By Norris Burkes Sept 10, 2023

If you saw the 1983 movie “WarGames,” you’ll remember the moment the young hacker David Lightman cracks a Pentagon computer called The War Operation Plan Response (WOPR).

The electronic-voiced computer asks Lightman, “Shall we play a game?”

But the computer doesn’t mean Pac-Man. If engaged, this game won’t give you extra lives or bonus points. This game can start a real-life nuclear war.

Self-destruct scenarios aren’t limited to the movies. For instance, consider the consequences of engaging in what I call the shoulda-woulda-coulda game.

If you’re human, you’ll recognize this game well.

In the new book I’m writing called, “Tell it to the Chaplain,” I share the moments in which patients, airmen, and parishioners came into my office moaning about their poor decisions.

They usually begin by slapping their forehead and exclaiming, “I shoulda-woulda-coulda done this or that.” It’s often expressed like, “I shoulda married someone else” or “I coulda been a contender.” Or maybe they think about how rich they woulda been if they’d bought stock in Apple when it became public.

Hey, I’m not immune to playing a few rounds myself.

I look back to 2015 for one of my biggest regrets. That’s the year we sold our California McMansion to experiment with international travel.  

We spent those three years traveling the Western states in a motorhome and then flying internationally to Canada, Honduras, Panama, Costa Rico, Belgium and England.

We had a life-changing time. No regrets. (See

OK, maybe a few. When it came time to buy a home again, we didn’t make nearly enough to match the dizzying rise of California home prices.

Given that discrepancy in funds, I’ve found myself saying, “We shoulda leased our home instead of selling.” I’ve been whining how we “coulda bought a much nicer home if we woulda waited to sell.”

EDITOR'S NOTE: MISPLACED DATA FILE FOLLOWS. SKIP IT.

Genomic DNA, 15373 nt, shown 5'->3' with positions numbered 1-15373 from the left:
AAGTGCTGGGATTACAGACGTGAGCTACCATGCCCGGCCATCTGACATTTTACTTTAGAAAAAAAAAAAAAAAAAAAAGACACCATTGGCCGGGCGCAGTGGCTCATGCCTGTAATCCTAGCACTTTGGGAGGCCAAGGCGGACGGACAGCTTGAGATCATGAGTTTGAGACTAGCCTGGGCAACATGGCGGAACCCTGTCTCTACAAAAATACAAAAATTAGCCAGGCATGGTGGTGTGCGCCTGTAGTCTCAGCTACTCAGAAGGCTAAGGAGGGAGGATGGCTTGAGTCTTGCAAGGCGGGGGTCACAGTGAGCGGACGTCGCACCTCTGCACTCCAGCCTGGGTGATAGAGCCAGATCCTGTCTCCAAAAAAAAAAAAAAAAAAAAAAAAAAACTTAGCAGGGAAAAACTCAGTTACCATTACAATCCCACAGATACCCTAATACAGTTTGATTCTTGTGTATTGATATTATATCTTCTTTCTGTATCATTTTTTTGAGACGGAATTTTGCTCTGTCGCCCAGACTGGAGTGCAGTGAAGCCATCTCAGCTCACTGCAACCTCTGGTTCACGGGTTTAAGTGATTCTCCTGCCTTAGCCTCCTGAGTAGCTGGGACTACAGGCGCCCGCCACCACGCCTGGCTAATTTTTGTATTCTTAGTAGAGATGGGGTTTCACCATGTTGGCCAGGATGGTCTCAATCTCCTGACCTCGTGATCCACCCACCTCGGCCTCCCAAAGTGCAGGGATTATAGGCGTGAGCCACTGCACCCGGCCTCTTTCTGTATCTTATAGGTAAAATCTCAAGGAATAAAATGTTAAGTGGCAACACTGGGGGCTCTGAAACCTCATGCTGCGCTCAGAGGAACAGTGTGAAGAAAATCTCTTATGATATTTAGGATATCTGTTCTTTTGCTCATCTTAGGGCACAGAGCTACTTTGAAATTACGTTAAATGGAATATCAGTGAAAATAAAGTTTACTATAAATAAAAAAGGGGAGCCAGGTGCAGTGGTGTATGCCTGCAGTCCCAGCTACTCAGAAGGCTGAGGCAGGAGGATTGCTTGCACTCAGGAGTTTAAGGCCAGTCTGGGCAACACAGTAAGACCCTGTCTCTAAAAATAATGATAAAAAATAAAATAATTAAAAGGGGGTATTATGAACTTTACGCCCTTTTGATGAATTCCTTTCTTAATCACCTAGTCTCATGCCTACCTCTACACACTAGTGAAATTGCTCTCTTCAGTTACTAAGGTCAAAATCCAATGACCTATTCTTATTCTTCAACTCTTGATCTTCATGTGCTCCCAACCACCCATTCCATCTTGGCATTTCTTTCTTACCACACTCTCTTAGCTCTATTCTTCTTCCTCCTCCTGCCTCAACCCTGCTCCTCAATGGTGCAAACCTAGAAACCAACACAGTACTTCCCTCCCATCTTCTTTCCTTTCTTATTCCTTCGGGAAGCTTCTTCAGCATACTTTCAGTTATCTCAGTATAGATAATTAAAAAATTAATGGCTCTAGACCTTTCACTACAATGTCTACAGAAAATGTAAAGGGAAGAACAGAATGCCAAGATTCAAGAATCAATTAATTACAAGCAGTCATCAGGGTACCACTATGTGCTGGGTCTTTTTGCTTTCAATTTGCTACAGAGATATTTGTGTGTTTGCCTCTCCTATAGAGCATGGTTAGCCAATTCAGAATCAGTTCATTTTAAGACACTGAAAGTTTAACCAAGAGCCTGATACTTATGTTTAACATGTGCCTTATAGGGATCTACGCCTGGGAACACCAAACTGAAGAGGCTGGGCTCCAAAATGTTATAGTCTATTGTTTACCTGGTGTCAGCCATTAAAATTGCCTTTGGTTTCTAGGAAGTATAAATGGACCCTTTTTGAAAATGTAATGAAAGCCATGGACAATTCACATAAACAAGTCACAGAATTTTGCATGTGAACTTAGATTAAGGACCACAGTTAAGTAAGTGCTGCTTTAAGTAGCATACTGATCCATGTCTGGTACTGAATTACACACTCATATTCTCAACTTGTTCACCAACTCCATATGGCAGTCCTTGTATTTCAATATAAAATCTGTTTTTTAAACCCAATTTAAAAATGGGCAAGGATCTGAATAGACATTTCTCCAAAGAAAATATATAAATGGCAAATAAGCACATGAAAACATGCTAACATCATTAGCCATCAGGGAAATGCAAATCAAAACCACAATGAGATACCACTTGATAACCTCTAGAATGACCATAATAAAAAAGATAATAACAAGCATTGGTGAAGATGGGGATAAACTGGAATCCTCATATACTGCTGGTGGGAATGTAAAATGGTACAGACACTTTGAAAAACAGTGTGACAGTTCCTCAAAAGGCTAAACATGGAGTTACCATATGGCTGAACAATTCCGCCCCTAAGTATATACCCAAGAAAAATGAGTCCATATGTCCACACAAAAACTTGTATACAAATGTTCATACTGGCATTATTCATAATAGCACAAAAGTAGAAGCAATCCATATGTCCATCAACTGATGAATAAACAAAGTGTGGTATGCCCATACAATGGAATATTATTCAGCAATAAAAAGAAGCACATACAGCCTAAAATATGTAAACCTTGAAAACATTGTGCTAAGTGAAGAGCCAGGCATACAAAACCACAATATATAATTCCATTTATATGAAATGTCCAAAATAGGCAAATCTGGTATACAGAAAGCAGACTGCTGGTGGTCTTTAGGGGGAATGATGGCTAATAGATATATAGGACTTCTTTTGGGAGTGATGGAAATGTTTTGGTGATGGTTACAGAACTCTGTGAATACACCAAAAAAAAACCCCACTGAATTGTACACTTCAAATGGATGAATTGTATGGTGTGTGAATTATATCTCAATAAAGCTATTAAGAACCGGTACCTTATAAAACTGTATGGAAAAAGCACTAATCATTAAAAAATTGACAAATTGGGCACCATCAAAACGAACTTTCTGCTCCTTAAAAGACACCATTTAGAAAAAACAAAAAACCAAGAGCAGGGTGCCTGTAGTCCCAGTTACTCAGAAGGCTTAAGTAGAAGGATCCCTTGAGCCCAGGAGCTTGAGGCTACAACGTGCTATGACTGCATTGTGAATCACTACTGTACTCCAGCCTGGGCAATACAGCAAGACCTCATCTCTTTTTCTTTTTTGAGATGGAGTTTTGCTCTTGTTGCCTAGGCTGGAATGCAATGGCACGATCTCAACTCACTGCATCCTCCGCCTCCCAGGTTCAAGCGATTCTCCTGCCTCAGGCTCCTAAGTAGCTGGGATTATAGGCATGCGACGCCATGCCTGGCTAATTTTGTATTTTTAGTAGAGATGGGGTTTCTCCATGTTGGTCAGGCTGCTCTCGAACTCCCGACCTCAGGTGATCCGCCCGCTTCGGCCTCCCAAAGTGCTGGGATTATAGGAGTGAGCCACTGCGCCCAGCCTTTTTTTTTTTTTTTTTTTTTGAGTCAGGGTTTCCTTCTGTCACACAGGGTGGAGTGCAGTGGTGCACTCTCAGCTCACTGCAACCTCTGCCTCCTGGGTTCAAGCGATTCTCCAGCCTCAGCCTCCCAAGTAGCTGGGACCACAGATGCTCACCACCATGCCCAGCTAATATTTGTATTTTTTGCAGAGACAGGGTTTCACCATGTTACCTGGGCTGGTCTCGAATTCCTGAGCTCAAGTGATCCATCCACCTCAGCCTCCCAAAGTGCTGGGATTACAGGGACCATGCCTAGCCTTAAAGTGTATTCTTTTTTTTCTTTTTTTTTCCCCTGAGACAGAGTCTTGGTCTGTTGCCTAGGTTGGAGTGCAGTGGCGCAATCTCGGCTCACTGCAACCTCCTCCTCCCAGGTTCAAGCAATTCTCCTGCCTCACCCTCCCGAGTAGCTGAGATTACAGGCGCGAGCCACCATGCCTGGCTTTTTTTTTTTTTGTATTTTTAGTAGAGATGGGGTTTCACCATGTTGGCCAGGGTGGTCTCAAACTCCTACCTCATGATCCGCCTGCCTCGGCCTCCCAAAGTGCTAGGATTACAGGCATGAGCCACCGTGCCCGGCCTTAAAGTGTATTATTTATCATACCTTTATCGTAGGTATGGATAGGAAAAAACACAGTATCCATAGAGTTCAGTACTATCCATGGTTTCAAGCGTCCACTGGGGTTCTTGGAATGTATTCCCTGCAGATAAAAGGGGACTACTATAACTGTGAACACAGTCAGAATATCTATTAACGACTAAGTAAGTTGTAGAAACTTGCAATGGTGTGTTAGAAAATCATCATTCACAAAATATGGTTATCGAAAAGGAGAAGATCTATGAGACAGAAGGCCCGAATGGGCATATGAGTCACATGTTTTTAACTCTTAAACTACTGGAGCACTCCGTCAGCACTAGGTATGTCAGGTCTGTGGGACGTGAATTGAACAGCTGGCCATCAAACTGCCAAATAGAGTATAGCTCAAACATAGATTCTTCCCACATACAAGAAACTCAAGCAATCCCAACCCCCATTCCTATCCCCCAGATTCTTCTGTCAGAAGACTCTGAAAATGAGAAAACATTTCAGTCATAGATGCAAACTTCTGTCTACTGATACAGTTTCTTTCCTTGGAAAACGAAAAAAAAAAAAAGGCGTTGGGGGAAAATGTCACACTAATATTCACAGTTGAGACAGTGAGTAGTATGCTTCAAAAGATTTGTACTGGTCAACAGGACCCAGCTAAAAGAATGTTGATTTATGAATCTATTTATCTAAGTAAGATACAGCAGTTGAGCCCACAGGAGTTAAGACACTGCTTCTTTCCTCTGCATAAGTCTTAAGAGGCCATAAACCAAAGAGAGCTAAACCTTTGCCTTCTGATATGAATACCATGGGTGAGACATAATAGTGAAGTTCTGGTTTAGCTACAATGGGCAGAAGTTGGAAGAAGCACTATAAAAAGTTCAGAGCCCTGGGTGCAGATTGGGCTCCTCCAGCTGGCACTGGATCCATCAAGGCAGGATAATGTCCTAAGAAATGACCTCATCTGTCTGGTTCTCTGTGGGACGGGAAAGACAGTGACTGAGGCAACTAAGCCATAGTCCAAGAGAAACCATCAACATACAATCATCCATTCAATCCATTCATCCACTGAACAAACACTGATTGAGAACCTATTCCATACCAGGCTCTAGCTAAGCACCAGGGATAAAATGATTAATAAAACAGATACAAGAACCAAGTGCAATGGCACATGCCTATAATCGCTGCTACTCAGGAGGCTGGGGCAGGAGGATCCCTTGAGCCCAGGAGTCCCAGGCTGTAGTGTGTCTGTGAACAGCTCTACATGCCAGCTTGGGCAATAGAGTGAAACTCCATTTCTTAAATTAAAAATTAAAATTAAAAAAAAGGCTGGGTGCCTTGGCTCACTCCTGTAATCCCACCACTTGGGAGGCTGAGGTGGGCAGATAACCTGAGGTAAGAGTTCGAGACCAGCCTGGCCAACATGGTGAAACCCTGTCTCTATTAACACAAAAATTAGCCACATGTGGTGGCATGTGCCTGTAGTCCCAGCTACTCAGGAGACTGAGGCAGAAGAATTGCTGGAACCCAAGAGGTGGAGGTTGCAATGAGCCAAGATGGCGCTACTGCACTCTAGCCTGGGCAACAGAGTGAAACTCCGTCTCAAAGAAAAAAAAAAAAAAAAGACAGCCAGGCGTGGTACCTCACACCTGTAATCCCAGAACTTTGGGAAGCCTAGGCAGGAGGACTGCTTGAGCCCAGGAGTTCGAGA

Oh, my. Poor, sad Norris. How do I get myself out of this shoulda-woulda-coulda tailspin of self-pity?

Becky and I hit the time-out button to do three things: pause, pray, and promise.

We paused to ask ourselves some questions. Do we really need a lakeside home with two cars and a golf cart? Could we buy a modest home and still find meaningful social connections in churches and service organizations? Or would we allow a fashionable home to dictate our self-image?

Honestly, how much does one need to possess before one can claim, “I’m good enough” or “I’ve made it”? Must we collect more and more to feel that we are worthy?

After some reflection on these questions, we positioned ourselves on a bench beside the lake to pray. Our prayers brought to mind how spiritually full our lives are now. Our blessings overflow, not just in terms of housing, but in health, family and faith.

Finally, we made a promise to one another. We pledged to call each other out when one of us starts playing the shoulda-woulda-coulda game. When I say we shoulda leased our house, Becky stops me and grips my face in her hands. No, not going there.

When she says we coulda traveled some more, I touch her hand and shake my head. No going there. The shoulda-woulda-coulda game has to stop here.

Most of you likely know that we finally did manage to purchase a house five years ago. I once again have a favorite chair, a study, and some artwork hanging.

But more important than furniture and mementos, we’ve managed to keep a sense of ourselves. We’ve kept our adventurous spirit, our consciousness of togetherness and an understanding of what is essential in life.

These are the same essentials identified in the sacred writing of Proverbs 24:3-4: “By wisdom a house is built, and by understanding it is established; by knowledge the rooms are filled with all precious and pleasant riches.”


Send comments to Leave recorded comments at (843) 608-9715. Visit my website at where you can download a free chapter from my new book, “Tell it to the Chaplain.”